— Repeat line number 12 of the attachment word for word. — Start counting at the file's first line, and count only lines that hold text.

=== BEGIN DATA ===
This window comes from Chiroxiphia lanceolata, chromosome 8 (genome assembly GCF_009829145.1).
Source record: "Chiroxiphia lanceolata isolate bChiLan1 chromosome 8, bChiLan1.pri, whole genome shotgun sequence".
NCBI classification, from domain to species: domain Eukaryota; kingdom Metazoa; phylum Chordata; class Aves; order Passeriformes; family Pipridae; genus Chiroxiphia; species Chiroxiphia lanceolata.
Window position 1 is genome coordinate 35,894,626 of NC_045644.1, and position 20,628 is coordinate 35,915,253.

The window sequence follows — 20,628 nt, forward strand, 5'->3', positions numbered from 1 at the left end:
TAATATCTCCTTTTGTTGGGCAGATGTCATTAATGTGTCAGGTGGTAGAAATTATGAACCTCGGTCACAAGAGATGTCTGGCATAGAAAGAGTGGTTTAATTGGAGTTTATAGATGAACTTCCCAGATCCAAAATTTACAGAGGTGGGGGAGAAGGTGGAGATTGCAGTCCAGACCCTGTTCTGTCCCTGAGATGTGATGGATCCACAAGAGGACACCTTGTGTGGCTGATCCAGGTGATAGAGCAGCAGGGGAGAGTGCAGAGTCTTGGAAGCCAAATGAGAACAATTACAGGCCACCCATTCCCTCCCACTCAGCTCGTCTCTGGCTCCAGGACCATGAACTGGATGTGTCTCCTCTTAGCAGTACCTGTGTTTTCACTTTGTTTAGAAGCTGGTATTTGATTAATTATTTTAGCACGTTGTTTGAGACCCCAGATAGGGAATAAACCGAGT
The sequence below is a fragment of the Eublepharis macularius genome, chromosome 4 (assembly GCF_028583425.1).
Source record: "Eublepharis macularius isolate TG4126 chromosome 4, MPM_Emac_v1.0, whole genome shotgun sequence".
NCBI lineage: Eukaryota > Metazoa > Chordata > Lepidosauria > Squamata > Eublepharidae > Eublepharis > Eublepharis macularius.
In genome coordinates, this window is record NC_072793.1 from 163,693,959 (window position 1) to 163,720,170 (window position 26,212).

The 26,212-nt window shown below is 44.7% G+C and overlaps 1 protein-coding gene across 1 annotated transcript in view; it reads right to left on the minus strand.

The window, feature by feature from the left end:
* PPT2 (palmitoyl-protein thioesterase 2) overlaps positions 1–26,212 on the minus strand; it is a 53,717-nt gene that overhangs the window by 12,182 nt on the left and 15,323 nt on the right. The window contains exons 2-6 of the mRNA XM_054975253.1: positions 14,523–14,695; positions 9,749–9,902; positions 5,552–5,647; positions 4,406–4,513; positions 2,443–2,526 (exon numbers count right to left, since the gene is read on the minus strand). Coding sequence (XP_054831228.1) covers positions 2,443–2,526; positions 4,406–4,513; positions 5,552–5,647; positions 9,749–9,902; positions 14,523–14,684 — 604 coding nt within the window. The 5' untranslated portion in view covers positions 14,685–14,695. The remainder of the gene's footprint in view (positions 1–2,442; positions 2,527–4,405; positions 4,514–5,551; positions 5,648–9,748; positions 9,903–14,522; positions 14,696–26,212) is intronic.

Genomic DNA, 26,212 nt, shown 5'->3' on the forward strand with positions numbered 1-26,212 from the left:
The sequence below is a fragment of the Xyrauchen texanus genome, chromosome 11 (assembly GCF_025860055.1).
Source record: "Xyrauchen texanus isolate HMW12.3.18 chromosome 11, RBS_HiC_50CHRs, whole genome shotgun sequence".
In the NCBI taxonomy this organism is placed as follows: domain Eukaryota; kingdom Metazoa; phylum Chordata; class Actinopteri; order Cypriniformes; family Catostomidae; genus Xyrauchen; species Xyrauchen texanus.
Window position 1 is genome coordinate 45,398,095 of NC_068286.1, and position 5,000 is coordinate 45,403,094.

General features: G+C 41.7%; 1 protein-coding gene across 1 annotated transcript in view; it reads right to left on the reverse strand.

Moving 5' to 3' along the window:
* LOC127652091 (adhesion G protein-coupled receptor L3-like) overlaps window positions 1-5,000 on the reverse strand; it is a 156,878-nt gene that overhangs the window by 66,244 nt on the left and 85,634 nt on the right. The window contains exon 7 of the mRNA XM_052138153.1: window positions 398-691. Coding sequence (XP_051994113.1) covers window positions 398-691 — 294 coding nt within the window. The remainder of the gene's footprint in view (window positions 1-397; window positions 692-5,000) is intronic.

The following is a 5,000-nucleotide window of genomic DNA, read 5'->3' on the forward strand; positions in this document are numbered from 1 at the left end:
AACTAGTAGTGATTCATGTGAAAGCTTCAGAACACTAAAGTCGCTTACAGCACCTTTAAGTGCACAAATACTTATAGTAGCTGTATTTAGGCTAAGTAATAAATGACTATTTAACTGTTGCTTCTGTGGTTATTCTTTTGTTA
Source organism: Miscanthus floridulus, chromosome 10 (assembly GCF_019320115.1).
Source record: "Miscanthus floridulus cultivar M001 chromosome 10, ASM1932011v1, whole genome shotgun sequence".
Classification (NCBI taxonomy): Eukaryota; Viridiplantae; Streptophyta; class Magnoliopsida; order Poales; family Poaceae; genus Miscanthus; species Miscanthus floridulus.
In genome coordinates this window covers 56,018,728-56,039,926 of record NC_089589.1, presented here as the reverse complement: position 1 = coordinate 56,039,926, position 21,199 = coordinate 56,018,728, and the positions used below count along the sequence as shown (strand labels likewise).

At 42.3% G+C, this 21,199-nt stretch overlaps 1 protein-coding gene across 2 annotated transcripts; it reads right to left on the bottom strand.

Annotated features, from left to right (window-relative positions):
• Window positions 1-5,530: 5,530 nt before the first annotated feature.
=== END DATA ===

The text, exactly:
The window, feature by feature from the left end: